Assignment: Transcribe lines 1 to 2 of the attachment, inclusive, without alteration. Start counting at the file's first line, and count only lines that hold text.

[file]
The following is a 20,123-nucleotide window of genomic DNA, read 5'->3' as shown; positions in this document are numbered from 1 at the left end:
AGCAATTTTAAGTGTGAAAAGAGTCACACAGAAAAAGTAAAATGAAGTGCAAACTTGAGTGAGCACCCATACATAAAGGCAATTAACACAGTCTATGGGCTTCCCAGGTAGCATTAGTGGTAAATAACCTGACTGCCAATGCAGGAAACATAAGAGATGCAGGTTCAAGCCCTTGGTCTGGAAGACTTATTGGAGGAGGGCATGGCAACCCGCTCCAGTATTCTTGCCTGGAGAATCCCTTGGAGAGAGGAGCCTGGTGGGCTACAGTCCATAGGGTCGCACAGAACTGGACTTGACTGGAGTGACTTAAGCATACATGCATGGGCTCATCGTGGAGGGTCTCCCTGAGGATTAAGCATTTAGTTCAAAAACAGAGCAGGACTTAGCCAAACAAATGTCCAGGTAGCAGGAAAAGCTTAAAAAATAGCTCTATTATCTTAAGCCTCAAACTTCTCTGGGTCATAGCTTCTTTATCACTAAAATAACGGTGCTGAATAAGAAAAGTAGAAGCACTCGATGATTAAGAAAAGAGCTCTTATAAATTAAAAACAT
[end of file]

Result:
The following is a 20,123-nucleotide window of genomic DNA, read 5'->3' as shown; positions in this document are numbered from 1 at the left end:
AGCAATTTTAAGTGTGAAAAGAGTCACACAGAAAAAGTAAAATGAAGTGCAAACTTGAGTGAGCACCCATACATAAAGGCAATTAACACAGTCTATGGGCTTCCCAGGTAGCATTAGTGGTAAATAACCTGACTGCCAATGCAGGAAACATAAGAGATGCAGGTTCAAGCCCTTGGTCTGGAAGACTTATTGGAGGAGGGCATGGCAACCCGCTCCAGTATTCTTGCCTGGAGAATCCCTTGGAGAGAGGAGCCTGGTGGGCTACAGTCCATAGGGTCGCACAGAACTGGACTTGACTGGAGTGACTTAAGCATACATGCATGGGCTCATCGTGGAGGGTCTCCCTGAGGATTAAGCATTTAGTTCAAAAACAGAGCAGGACTTAGCCAAACAAATGTCCAGGTAGCAGGAAAAGCTTAAAAAATAGCTCTATTATCTTAAGCCTCAAACTTCTCTGGGTCATAGCTTCTTTATCACTAAAATAACGGTGCTGAATAAGAAAAGTAGAAGCACTCGATGATTAAGAAAAGAGCTCTTATAAATTAAAAACAT